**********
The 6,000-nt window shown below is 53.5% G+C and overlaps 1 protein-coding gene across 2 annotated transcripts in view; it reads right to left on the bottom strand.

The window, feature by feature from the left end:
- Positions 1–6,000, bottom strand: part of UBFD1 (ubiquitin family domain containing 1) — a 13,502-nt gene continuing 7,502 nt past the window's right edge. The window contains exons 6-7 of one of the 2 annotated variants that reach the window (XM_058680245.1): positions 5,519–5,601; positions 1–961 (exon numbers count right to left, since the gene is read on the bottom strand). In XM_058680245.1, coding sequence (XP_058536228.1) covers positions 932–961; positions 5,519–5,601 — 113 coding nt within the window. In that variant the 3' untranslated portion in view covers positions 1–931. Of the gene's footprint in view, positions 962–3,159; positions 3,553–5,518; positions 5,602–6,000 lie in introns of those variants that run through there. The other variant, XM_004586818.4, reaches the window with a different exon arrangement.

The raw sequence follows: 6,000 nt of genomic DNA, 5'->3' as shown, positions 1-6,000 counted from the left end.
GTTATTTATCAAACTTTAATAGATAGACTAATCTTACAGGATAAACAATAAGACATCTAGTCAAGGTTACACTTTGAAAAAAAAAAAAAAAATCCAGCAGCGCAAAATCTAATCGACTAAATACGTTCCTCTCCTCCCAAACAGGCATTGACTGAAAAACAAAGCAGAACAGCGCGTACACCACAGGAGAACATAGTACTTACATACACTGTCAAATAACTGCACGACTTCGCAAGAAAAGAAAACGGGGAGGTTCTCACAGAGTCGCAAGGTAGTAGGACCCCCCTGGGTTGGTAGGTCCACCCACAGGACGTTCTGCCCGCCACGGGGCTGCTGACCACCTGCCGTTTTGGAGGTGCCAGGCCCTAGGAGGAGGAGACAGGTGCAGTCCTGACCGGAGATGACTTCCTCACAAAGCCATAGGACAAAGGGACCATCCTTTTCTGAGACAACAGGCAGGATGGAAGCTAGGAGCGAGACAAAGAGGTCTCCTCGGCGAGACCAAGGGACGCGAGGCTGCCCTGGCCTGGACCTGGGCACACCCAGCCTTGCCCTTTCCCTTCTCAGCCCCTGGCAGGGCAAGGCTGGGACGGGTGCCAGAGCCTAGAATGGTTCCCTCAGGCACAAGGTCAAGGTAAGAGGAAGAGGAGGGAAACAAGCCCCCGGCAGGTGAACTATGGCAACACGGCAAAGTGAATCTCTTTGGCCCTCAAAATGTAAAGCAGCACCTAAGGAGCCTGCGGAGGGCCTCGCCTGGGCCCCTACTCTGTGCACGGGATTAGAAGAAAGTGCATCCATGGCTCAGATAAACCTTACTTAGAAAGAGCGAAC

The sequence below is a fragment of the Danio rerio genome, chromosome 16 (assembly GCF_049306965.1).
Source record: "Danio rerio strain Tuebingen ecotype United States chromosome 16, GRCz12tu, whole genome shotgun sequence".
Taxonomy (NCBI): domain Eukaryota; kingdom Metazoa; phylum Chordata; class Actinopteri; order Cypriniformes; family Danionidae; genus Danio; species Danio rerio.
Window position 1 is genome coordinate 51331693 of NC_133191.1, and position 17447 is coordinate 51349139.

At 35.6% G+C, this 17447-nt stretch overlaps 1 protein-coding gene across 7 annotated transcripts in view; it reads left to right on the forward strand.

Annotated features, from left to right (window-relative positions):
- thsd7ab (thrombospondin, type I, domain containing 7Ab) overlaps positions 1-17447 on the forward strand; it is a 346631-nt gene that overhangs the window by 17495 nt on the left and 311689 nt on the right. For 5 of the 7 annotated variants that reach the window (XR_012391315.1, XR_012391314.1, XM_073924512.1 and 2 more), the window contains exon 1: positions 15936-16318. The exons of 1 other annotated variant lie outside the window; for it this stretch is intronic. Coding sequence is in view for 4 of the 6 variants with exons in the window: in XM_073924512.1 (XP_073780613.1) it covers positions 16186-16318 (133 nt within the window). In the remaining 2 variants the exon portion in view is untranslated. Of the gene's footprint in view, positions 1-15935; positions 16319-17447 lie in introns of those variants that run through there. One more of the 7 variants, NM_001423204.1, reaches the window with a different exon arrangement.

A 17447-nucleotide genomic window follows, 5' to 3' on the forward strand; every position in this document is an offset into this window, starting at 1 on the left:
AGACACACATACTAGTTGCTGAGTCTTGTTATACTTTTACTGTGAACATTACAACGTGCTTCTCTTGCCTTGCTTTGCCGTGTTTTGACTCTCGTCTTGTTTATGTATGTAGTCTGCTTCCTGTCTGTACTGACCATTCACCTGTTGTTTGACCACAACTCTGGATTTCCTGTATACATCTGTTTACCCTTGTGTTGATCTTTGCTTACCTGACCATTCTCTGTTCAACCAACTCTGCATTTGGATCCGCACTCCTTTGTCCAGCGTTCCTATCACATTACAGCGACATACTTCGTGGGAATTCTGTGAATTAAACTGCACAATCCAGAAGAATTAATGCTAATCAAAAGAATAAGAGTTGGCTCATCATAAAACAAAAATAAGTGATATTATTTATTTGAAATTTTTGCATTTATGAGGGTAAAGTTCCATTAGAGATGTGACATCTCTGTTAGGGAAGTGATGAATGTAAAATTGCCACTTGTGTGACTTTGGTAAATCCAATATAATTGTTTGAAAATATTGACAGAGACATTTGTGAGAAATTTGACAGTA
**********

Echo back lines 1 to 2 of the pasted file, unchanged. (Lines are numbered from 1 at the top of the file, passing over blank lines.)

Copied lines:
The 6,000-nt window shown below is 53.5% G+C and overlaps 1 protein-coding gene across 2 annotated transcripts in view; it reads right to left on the bottom strand.

The window, feature by feature from the left end: